I could not listen to this sound nor could I stop listening. It filled me and it filled the universe. I wanted to escape but there was nowhere to go because this sound was universal — of all times and all places. The pain in my chest became so unbearable I thought I might die.

Then I remembered some verses about Avalokitesvara from the White Lotus Sutra:

In quarrels disputes and in strife,
In the battles of men and in any great danger,
To recollect the name of Avalokitesvara
Will appease the troops of evil foes.

His voice is like that of a cloud or a drum
Like a rain cloud lie thunders, sweet in voice like Brahma.
His voice is the most perfect that can be.
So one should recall Avalokitesvara.

Think of him, think of him, without hesitation,
Of Avalokitesvara, that pure being.
In death, disaster and calamity
He is the savior, refuge and recourse.

As these verses came to mind, the sound changed and my breathing calmed. I saw the four-armed figure of Avalokitesvara and felt a white light stream from him towards me. It was like being bathed in warm rain, which cleansed and soothed me. It probably lasted only seconds but it was powerful. I chanted the mantra aloud and slowly hope returned.

So, recalling that experience during the talk, I decided: OK, I am yours. At my private ordination ceremony I told my teacher Sangharakshita about these experiences, and he laughed. He thought Avalokitesvara was appropriate for me as a visualisation practice primarily because Compassion is the core of the Bodhisattva Ideal and Sangharakshita recognised that this ideal was my North Star and guiding light.

As an ideal it is precious and beautiful, while as a practice it is demanding and, in a way impossible to fulfill. How can we ever relieve the suffering of all beings? How can we overcome our embedded ego-identity and reach out lovingly to all — beyond all likes and dislikes? How can I embrace the abuser and rapist with the same tenderness as the abused and raped; Avalokitesvara is the answer.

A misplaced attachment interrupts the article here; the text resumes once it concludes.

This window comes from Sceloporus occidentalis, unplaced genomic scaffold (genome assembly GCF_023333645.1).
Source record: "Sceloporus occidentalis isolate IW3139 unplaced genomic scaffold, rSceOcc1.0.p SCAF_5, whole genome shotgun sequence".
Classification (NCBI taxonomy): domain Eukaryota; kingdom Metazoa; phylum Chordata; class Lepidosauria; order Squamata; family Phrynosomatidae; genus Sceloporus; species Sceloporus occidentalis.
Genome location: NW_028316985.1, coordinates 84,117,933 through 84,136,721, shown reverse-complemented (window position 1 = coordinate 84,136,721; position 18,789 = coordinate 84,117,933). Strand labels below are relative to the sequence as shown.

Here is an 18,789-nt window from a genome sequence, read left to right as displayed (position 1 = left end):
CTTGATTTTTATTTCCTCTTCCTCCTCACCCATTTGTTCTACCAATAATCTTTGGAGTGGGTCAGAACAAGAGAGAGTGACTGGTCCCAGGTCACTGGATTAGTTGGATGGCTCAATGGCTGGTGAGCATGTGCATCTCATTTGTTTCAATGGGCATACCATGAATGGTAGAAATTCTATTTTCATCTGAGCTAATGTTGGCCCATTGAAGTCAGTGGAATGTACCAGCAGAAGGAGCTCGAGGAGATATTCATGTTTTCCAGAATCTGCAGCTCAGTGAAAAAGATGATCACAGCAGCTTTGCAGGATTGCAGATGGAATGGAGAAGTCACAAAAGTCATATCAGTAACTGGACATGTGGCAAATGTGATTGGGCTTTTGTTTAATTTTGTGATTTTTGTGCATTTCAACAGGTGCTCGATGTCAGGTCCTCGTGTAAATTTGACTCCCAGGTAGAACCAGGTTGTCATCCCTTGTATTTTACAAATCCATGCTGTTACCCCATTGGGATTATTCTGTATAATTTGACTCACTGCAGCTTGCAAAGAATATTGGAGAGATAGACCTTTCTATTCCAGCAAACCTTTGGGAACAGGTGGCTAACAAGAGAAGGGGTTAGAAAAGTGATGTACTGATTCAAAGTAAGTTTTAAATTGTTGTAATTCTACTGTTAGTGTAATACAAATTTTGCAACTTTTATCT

He is the end and the means. It doesn’t matter that the ideal seems impossible to realise. What matters is the willingness not to put a limit on what we will give. And believing that by trying to alleviate suffering, we can render the world a better place. As ecologists remind us, we can ‘think global and act local’. Moved by Avalokitesvara’s beauty, by his mantra or by what he symbolises, we can be inspired to approach each small act in our daily lives with loving-kindness.

For two decades I have visualised myself as the four-armed Avalokitesvara, seated in meditation and made of luminous white light surrounded by rainbows. He holds a jewel within one pair of folded hands before his heart while the other hands hold a rosary and a lotus flower. The jewel is the mani of his mantra and is the highest part of us, a jewel to be found within the lotus of our lives. The lotus flower grows out of the muddy bottom of a lake yet blossoms to .1 beauty that far transcends its soiled origins. So, too, can we blossom and shine, regardless of our beginnings. Our own jewel is found in the down-to-earth experiences of worldly life. Avalokitesvara suggests a way of being within the world but unsullied by it. This is the significance of his mantra: om mani padme hum, the jewel of our aspirations covered in the mud of the mundane.

The sounds of suffering are all around. True compassion means opening tip to those cries and being neither overwhelmed nor indifferent. Avalokitesvara’s name means ‘he who hears the cries of the world’. This is the attitude of the Bodhisattva: one who hears and acts upon that hearing.

Avalokitesvara’s jewel also signifies the Bodhicitta: the will to attain Enlightenment for the sake of all beings. The arising of the Bodhicitta is the ‘experience’ that makes one a Bodhisattva and as such it is of crucial importance in the life of every practitioner who has taken the Bodhisattva Ideal as their guiding star. It is not merely the wish for Enlightenment but a reorientation of one’s whole life and being in that direction. It is a burning love for all humanity and a commitment to acting in accordance with it, purifying all those unskilful acts that prevent us embodying the vision.